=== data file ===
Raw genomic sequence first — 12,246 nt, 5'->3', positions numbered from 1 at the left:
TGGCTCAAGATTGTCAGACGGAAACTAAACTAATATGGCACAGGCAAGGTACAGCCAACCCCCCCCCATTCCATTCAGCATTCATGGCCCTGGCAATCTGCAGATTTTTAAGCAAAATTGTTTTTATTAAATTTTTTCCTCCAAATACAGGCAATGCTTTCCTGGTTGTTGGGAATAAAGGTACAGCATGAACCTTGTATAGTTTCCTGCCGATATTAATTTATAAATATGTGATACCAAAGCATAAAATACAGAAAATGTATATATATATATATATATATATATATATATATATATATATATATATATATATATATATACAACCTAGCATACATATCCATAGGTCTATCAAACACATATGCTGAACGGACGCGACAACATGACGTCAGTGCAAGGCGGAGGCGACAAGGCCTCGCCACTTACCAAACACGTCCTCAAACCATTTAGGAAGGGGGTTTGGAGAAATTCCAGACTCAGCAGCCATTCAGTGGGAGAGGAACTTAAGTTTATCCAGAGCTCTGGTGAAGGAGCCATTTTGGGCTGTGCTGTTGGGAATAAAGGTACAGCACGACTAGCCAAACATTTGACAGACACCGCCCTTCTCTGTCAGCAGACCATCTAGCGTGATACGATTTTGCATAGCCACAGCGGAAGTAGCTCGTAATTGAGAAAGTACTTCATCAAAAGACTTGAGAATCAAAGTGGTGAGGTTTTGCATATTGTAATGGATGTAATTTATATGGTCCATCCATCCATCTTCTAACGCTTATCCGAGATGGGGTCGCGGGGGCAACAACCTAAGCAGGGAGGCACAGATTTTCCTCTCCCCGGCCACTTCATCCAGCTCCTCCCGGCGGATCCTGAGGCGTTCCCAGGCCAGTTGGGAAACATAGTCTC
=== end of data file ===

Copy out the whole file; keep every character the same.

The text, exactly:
Raw genomic sequence first — 12,246 nt, 5'->3', positions numbered from 1 at the left:
TGGCTCAAGATTGTCAGACGGAAACTAAACTAATATGGCACAGGCAAGGTACAGCCAACCCCCCCCCATTCCATTCAGCATTCATGGCCCTGGCAATCTGCAGATTTTTAAGCAAAATTGTTTTTATTAAATTTTTTCCTCCAAATACAGGCAATGCTTTCCTGGTTGTTGGGAATAAAGGTACAGCATGAACCTTGTATAGTTTCCTGCCGATATTAATTTATAAATATGTGATACCAAAGCATAAAATACAGAAAATGTATATATATATATATATATATATATATATATATATATATATATATATATATATATATATACAACCTAGCATACATATCCATAGGTCTATCAAACACATATGCTGAACGGACGCGACAACATGACGTCAGTGCAAGGCGGAGGCGACAAGGCCTCGCCACTTACCAAACACGTCCTCAAACCATTTAGGAAGGGGGTTTGGAGAAATTCCAGACTCAGCAGCCATTCAGTGGGAGAGGAACTTAAGTTTATCCAGAGCTCTGGTGAAGGAGCCATTTTGGGCTGTGCTGTTGGGAATAAAGGTACAGCACGACTAGCCAAACATTTGACAGACACCGCCCTTCTCTGTCAGCAGACCATCTAGCGTGATACGATTTTGCATAGCCACAGCGGAAGTAGCTCGTAATTGAGAAAGTACTTCATCAAAAGACTTGAGAATCAAAGTGGTGAGGTTTTGCATATTGTAATGGATGTAATTTATATGGTCCATCCATCCATCTTCTAACGCTTATCCGAGATGGGGTCGCGGGGGCAACAACCTAAGCAGGGAGGCACAGATTTTCCTCTCCCCGGCCACTTCATCCAGCTCCTCCCGGCGGATCCTGAGGCGTTCCCAGGCCAGTTGGGAAACATAGTCTC